HOME CHAT NAB PRAYERS FORUMS COMMUNITY RCIA MAGAZINE CATECHISM LINKS CONTACT
 CATHOLIC ENCYCLOPEDIA  A B C D E F G H I J K L M N O P Q R S T U V W X Y Z
 CATHOLIC SAINTS INDEX  A B C D E F G H I J K L M N O P Q R S T U V W X Y Z
 CATHOLIC DICTIONARY  A B C D E F G H I J K L M N O P Q R S T U V W X Y Z


Home
 
Bible
 
Catechism
 
Chat
 
Catholic Encyclopedia
 
Church Fathers
 
Classics Library
 
Church Documents
 
Discussion
 
Mysticism
 
Prayer
 
Prayer Requests
 
RCIA
 
Vocations
 
Ray of Hope
 
Saints
 
Social Doctrine
 
Links
 
Contact
 







The Historical Works Of Venerable Bede

WHEN you have entered the city on the northern side, first of the Holy Places, as regards the order of the streets, you must turn out of the way to see the Church of Constantine, which is called: The Martyrdom. It was built in the most magnificent and princely style by the Emperor Constantine, to commemorate the finding of our Lord’s cross in this place by his mother Helena. To the west of this is seen the Church of Golgotha, where too may be seen the rock which formerly bore the very cross that was fastened to our Lord’s body; but which now bears a very large silver cross, and a great wheel of brass hangs from above with lamps. Under the place of our Lord’s cross, a vault is hewn out of the rock, in which sacrifice is offered on an altar for honourable persons deceased, their bodies remaining meanwhile in the street. To the westward of this is the Anastasis, that is, the round church of our Saviour’s resurrection, encompassed with three walls, and supported by twelve columns. Between each of the walls is a broad space, containing three altars at three different points of the middle wall, on the north, the south, and the west. It has eight doors or entrances through the three opposite walls; four whereof front to the north-east, and four to the south-east. In the midst of it is the round tomb of our Lord cut out of the rock, the top of which a man standing within can touch; the entrance is on the east; against it is laid that great stone, which to this day bears the marks of the iron tools within, but on the outside it is all covered with marble to the very top of the roof, which is adorned with gold, and bears a large golden cross. In the north part of the monument is the tomb of our Lord, hewn out of the same rock, seven feet in length, and three palms above the floor; the entrance being on the south side, where twelve lamps burn day and night, four within the sepulchre, and eight above on the right-hand side. The stone that was laid at the entrance to the monument, is now cleft in two; the lesser part of it stands as a square altar before the door of the monument; the greater part makes another square altar in the east part of the same church, and appears under the linen cloths. The colour of the said monument and sepulchre appears to be white and red. Attached to this church on the right side is the square church of the blessed Mother of our Lord. In the street which unites the Martyrdom and the Golgotha is a seat, in which is the cup of our Lord concealed in a casket. It is touched and kissed through a hole in the covering. It is made of silver, has two handles, one on each side, and holds a French quart. In it also is the sponge which was used to minister drink to our Lord. But where Abraham built an altar whereon to sacrifice his son, there is a large wooden table on which the people lay alms for the poor. All these particulars, which I have here mentioned, I have endeavoured to render more intelligible by the following picture.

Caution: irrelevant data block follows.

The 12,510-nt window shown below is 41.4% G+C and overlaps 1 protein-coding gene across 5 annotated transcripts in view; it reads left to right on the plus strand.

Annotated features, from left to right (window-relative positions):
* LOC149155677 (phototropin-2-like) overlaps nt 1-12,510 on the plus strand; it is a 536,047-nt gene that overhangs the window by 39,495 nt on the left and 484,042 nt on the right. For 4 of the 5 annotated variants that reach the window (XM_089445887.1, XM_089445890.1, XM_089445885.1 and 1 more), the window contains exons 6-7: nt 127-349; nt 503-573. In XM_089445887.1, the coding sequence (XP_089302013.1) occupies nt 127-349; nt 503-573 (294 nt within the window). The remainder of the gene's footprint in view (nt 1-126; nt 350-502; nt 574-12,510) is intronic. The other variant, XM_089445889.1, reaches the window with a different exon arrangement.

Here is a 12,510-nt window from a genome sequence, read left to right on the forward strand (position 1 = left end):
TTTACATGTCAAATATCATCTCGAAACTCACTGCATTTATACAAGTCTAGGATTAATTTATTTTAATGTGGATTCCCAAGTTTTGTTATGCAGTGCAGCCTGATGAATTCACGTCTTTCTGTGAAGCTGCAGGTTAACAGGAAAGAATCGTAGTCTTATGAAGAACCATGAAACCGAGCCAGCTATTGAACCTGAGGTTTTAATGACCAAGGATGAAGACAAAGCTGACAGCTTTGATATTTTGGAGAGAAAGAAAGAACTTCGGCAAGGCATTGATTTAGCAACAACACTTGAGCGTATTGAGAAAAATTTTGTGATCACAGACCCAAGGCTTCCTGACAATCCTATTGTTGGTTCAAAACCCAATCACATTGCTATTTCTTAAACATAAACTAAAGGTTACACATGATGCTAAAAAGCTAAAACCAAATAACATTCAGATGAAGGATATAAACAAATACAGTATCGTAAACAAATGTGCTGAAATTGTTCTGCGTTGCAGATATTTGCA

(The drawing is wanting in the Manuscripts.)

The soldier’s lance also is kept inserted in a wooden cross, in the portico of the Martyrdom, and its shaft, which has been broken in two pieces, is an object of veneration to the whole city.








Copyright ©1999-2018 e-Catholic2000.com